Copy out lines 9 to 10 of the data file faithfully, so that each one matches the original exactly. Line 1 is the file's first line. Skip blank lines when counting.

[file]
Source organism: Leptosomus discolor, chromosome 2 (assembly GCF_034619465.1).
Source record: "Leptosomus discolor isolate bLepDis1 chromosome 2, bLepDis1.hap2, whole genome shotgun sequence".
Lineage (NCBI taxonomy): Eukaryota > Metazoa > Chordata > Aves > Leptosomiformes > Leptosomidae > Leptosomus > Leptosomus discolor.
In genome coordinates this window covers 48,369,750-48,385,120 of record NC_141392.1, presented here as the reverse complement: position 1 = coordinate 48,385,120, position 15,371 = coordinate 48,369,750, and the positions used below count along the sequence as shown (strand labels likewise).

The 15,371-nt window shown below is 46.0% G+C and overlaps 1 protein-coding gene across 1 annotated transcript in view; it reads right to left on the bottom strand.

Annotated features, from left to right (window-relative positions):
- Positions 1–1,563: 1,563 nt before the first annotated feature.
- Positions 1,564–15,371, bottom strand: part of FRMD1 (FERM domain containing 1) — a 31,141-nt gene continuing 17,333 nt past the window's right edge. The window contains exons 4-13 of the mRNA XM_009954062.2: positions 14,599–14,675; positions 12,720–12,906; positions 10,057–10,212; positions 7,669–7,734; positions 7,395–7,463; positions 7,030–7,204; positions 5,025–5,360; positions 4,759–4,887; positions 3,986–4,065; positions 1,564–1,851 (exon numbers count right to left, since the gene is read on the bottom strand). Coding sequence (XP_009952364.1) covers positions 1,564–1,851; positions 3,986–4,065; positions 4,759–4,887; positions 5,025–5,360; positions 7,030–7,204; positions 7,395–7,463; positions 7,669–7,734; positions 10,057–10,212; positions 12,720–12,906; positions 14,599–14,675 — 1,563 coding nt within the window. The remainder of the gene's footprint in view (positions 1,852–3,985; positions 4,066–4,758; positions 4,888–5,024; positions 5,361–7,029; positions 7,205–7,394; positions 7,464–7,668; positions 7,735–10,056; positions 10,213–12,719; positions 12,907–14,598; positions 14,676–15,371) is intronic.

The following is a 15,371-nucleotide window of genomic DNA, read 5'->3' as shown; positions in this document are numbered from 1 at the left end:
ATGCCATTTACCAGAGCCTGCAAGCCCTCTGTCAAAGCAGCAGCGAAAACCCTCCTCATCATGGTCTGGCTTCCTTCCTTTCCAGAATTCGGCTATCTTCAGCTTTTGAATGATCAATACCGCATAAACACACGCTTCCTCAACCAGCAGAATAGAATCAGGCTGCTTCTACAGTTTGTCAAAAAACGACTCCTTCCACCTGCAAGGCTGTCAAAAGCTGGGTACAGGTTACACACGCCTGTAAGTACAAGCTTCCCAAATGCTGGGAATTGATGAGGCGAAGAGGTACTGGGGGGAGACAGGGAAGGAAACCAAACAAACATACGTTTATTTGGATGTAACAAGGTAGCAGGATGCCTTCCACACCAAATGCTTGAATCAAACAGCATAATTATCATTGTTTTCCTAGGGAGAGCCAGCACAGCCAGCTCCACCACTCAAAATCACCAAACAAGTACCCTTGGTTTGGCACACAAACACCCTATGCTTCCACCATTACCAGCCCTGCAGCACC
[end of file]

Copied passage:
The following is a 15,371-nucleotide window of genomic DNA, read 5'->3' as shown; positions in this document are numbered from 1 at the left end:
ATGCCATTTACCAGAGCCTGCAAGCCCTCTGTCAAAGCAGCAGCGAAAACCCTCCTCATCATGGTCTGGCTTCCTTCCTTTCCAGAATTCGGCTATCTTCAGCTTTTGAATGATCAATACCGCATAAACACACGCTTCCTCAACCAGCAGAATAGAATCAGGCTGCTTCTACAGTTTGTCAAAAAACGACTCCTTCCACCTGCAAGGCTGTCAAAAGCTGGGTACAGGTTACACACGCCTGTAAGTACAAGCTTCCCAAATGCTGGGAATTGATGAGGCGAAGAGGTACTGGGGGGAGACAGGGAAGGAAACCAAACAAACATACGTTTATTTGGATGTAACAAGGTAGCAGGATGCCTTCCACACCAAATGCTTGAATCAAACAGCATAATTATCATTGTTTTCCTAGGGAGAGCCAGCACAGCCAGCTCCACCACTCAAAATCACCAAACAAGTACCCTTGGTTTGGCACACAAACACCCTATGCTTCCACCATTACCAGCCCTGCAGCACC